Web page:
“For what counts as true for one group is often disparaged as a manipulative disguise to legitimate power-claims by another group. If different groups try to adopt different criteria of truth to determine what counts as true, or even what counts as a meaningful truth-claim, rational argument and dialogue become undermined by recurring appeals to what one group counts as axioms, but seem far from axiomatic for another. At this point argument becomes transposed as rhetoric. Rhetoric then comes to rely on force, seduction, or manipulation.”

The popular atheists of our day make this mistake.  They fall into extremes (idiots), just like religious fundamentalists do (idiots), when they need to avoid over-estimating it as much as someone else can under-estimate it.

Going back to Dr Shepherd (who gave a great TED talk by the way), he was talking about perceptions as it related to the weather, but meteorology is a science, and so his method is useful for our discussion.  He said their are three things that impact what we think we know:

  1. Confirmation Bias:  Finding evidence to confirm existing belief (Gralefrit comment:  this problem is as much a danger in the scientific community as elsewhere).
  2. Dunning-Kuger Effect:  Thinking we know more than we know (Gralefrit comment:  Scientism has temporarily won the culture war in persuading many scientifically illiterate people that “science” has trumped religion, thus many are duped into “thinking they know more than they know”).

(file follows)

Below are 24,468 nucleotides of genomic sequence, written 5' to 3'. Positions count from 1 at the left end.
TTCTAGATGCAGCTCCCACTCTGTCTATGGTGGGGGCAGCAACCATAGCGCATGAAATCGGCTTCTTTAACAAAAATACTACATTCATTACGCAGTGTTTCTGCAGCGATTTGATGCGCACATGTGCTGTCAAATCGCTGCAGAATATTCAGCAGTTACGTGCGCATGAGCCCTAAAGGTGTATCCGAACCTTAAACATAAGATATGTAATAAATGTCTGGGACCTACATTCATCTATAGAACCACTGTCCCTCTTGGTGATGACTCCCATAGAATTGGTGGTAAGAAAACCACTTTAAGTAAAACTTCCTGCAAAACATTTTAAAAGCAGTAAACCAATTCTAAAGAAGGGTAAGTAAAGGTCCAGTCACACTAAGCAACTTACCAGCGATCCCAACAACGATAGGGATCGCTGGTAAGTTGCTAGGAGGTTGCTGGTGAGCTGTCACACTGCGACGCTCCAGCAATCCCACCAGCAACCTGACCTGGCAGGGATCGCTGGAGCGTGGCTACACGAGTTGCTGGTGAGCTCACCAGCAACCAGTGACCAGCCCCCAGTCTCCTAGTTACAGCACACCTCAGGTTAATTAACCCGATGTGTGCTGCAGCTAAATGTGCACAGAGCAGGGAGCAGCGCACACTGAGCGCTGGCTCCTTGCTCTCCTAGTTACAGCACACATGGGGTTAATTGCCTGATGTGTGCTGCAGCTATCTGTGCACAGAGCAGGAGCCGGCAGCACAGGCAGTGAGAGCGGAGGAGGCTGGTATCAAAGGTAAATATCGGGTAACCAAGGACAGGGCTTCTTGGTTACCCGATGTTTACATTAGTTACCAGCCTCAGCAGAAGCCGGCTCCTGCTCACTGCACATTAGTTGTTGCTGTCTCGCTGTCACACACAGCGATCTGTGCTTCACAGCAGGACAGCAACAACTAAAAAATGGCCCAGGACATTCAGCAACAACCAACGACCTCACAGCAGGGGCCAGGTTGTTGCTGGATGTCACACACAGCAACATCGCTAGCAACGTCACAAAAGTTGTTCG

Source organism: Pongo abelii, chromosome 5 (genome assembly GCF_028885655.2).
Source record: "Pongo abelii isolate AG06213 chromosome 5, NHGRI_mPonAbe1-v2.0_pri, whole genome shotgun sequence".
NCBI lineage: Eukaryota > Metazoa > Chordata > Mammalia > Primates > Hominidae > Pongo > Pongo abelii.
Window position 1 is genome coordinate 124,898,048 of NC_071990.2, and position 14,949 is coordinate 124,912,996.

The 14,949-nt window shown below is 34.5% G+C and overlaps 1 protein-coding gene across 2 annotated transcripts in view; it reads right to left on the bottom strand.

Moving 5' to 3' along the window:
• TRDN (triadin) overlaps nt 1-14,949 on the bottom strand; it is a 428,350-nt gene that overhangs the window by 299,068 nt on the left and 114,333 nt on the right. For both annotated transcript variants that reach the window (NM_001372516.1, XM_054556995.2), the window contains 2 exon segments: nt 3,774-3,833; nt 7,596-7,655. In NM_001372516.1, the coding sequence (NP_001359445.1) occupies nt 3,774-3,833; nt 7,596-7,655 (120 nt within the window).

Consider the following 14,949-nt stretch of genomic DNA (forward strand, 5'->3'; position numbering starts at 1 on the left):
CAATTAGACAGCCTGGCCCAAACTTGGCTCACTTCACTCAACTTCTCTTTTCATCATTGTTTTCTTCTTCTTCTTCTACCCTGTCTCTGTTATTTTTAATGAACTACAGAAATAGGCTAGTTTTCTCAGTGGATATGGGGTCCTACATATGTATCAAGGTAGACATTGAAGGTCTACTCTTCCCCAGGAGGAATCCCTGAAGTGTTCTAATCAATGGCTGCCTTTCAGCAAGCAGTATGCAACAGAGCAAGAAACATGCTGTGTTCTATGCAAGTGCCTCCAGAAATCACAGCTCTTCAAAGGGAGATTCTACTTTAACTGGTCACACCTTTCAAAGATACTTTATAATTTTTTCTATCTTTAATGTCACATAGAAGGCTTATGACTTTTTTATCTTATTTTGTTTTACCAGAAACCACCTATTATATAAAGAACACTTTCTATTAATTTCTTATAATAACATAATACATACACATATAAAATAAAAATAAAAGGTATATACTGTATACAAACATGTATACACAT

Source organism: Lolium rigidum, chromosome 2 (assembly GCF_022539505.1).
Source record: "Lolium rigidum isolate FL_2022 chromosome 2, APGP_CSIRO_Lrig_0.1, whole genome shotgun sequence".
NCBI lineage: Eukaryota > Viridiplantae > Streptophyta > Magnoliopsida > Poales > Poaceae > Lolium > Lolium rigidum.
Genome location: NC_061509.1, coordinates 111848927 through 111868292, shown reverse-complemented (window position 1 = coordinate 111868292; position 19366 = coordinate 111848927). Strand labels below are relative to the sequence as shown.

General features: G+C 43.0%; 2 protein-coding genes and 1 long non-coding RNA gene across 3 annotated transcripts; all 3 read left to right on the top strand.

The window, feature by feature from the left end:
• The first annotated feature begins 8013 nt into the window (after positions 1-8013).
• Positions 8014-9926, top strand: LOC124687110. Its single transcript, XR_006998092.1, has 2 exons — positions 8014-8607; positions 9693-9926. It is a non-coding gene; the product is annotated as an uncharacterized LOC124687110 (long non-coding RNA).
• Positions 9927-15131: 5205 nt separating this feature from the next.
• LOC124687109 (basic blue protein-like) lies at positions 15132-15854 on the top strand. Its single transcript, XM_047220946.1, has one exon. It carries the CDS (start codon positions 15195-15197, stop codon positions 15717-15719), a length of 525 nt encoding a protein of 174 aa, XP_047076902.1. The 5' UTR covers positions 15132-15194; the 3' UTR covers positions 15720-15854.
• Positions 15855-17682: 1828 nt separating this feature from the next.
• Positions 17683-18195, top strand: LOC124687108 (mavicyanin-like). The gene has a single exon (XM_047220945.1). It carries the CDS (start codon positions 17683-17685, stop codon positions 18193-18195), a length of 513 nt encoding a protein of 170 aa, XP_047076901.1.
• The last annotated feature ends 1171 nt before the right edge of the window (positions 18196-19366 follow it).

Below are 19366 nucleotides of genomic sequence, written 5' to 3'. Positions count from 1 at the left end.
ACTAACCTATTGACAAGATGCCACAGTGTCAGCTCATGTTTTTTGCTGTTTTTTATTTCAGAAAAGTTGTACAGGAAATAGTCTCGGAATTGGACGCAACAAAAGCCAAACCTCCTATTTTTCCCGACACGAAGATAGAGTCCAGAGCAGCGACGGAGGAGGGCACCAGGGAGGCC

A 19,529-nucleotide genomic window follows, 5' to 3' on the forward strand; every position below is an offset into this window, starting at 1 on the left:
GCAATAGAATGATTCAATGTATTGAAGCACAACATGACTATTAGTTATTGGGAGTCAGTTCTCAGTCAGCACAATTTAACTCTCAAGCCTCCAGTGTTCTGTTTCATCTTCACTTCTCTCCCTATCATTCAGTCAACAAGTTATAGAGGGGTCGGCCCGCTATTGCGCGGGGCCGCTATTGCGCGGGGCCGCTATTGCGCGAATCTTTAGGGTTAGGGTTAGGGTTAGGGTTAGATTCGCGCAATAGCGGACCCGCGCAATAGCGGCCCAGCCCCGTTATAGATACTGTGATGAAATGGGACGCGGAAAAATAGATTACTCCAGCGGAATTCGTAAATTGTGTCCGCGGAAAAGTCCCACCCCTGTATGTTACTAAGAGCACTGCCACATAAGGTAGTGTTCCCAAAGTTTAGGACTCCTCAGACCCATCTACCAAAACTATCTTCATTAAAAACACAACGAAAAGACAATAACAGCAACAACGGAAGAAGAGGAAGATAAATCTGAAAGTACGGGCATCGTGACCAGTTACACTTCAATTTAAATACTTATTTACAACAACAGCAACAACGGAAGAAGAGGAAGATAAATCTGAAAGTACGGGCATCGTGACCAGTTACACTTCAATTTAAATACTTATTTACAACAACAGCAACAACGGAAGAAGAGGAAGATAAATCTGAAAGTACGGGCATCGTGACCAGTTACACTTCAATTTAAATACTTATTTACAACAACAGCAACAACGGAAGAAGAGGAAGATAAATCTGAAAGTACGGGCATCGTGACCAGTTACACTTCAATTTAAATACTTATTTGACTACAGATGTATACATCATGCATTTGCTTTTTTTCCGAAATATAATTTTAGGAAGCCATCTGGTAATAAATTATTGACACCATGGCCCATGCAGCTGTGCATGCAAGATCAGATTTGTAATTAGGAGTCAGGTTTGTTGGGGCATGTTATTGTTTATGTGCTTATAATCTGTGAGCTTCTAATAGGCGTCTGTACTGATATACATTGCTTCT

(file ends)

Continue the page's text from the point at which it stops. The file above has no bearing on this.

3. Cognitive Dissonance:  New information contradicting existing beliefs.  (Gralefrit comment:  See no.1).

Similarly, Susan Haack exposes scientism in this way, as “…a kind of over-enthusiastic and uncritically deferential attitude towards science, an inability to see or an unwillingness to acknowledge its fallibility, its limitations, and its potential dangers.  One side too hastily dismisses science; the other too hastily defers to it.”

An inability or unwillingness is the key here.  Most of us could forgive quite easily someone’s inability; but an unwillingness?  This is pathetically immature, reductive and damaging, and this is reflected in the title of JP Moreland’s recent book, ‘Scientism and Secularism: Learning to Respond to a Dangerous Ideology‘:

“Rigid adherence to scientism—as opposed to a healthy respect for science—is all too prevalent in our world today. Rather than leading to a deeper understanding of our universe, this worldview actually undermines real science and marginalizes morality and religion.  In this book, celebrated philosopher J. P. Moreland exposes the self-defeating nature of scientism and equips us to recognize scientism’s harmful presence in different aspects of culture, emboldening our witness to biblical Christianity and arming us with strategies for the integration of faith and science—the only feasible path to genuine knowledge.”